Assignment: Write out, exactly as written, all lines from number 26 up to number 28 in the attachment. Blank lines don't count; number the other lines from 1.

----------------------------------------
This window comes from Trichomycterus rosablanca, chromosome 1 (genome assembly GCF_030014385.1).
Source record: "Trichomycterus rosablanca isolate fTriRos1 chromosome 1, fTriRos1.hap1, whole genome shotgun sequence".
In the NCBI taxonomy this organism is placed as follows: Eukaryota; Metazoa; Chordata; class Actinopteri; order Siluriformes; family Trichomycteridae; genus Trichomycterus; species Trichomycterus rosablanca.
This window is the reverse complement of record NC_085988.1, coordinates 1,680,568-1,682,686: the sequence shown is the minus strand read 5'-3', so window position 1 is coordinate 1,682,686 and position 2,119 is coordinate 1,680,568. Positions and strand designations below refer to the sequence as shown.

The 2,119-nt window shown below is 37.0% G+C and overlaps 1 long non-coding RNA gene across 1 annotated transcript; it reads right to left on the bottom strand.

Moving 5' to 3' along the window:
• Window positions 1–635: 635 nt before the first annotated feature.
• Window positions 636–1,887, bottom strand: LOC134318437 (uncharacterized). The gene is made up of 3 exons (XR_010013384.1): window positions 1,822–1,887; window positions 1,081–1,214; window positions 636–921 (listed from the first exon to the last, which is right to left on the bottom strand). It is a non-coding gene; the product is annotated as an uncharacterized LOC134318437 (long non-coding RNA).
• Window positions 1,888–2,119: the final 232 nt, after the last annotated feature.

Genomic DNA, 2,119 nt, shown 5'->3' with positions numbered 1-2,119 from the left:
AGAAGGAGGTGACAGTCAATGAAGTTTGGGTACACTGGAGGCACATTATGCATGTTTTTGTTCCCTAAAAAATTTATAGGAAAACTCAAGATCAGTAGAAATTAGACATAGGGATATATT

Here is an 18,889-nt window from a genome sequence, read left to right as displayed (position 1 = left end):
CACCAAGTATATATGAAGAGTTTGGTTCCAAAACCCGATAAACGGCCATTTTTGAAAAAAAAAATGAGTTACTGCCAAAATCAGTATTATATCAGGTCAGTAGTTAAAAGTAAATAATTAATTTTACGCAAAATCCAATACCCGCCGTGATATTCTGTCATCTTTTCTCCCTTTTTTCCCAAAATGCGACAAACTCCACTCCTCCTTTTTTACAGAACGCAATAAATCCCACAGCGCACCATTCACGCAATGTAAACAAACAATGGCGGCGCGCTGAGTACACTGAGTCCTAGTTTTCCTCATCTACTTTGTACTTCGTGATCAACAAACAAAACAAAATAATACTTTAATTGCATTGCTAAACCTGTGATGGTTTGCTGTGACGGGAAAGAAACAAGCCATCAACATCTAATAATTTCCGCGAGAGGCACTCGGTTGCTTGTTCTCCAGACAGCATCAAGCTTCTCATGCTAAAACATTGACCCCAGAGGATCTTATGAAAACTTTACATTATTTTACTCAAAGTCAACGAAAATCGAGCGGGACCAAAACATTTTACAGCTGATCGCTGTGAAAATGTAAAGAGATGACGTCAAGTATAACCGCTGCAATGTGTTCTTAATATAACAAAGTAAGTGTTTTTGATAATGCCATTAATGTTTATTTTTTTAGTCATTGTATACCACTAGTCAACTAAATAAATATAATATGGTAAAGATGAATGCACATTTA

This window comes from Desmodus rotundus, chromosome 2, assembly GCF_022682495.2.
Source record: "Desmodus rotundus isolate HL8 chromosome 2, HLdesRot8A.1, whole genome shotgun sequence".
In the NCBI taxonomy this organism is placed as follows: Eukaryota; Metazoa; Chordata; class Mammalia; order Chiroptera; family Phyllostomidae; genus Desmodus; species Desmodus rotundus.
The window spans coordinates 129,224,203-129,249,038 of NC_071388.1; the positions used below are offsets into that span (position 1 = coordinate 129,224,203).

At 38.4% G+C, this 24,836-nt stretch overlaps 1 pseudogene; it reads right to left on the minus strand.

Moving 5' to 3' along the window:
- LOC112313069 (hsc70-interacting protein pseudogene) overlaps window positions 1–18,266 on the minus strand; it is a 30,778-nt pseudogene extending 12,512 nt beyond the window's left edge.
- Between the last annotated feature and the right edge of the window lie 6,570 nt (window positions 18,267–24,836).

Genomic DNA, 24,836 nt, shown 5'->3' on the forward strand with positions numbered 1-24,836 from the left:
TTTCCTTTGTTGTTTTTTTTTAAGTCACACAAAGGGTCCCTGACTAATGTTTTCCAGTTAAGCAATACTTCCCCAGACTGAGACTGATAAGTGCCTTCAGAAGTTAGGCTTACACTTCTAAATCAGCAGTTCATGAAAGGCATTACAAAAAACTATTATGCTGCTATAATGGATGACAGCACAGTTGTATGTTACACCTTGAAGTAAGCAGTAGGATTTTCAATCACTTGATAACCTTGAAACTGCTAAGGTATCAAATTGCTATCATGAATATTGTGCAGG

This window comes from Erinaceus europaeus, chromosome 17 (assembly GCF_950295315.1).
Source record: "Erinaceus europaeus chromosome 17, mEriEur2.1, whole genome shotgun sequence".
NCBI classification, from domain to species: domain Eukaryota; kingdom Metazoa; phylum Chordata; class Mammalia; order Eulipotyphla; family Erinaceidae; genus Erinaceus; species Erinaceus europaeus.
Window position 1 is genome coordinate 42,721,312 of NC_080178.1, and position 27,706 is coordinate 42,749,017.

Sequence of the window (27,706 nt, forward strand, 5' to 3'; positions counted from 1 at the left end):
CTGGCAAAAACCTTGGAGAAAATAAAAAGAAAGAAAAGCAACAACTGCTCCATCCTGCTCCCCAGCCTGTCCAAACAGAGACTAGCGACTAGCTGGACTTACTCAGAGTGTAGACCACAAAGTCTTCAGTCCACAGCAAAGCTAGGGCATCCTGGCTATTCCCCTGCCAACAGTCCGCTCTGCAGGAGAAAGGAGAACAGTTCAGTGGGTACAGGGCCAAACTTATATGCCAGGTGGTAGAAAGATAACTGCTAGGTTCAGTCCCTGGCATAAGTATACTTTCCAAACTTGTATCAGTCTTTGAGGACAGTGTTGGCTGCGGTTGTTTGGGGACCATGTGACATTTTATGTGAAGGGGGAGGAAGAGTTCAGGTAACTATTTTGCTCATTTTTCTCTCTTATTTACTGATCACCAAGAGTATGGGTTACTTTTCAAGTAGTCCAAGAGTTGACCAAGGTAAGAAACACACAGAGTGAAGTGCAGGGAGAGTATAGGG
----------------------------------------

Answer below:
NCBI classification, from domain to species: domain Eukaryota; kingdom Metazoa; phylum Chordata; class Mammalia; order Eulipotyphla; family Erinaceidae; genus Erinaceus; species Erinaceus europaeus.
Window position 1 is genome coordinate 42,721,312 of NC_080178.1, and position 27,706 is coordinate 42,749,017.

Sequence of the window (27,706 nt, forward strand, 5' to 3'; positions counted from 1 at the left end):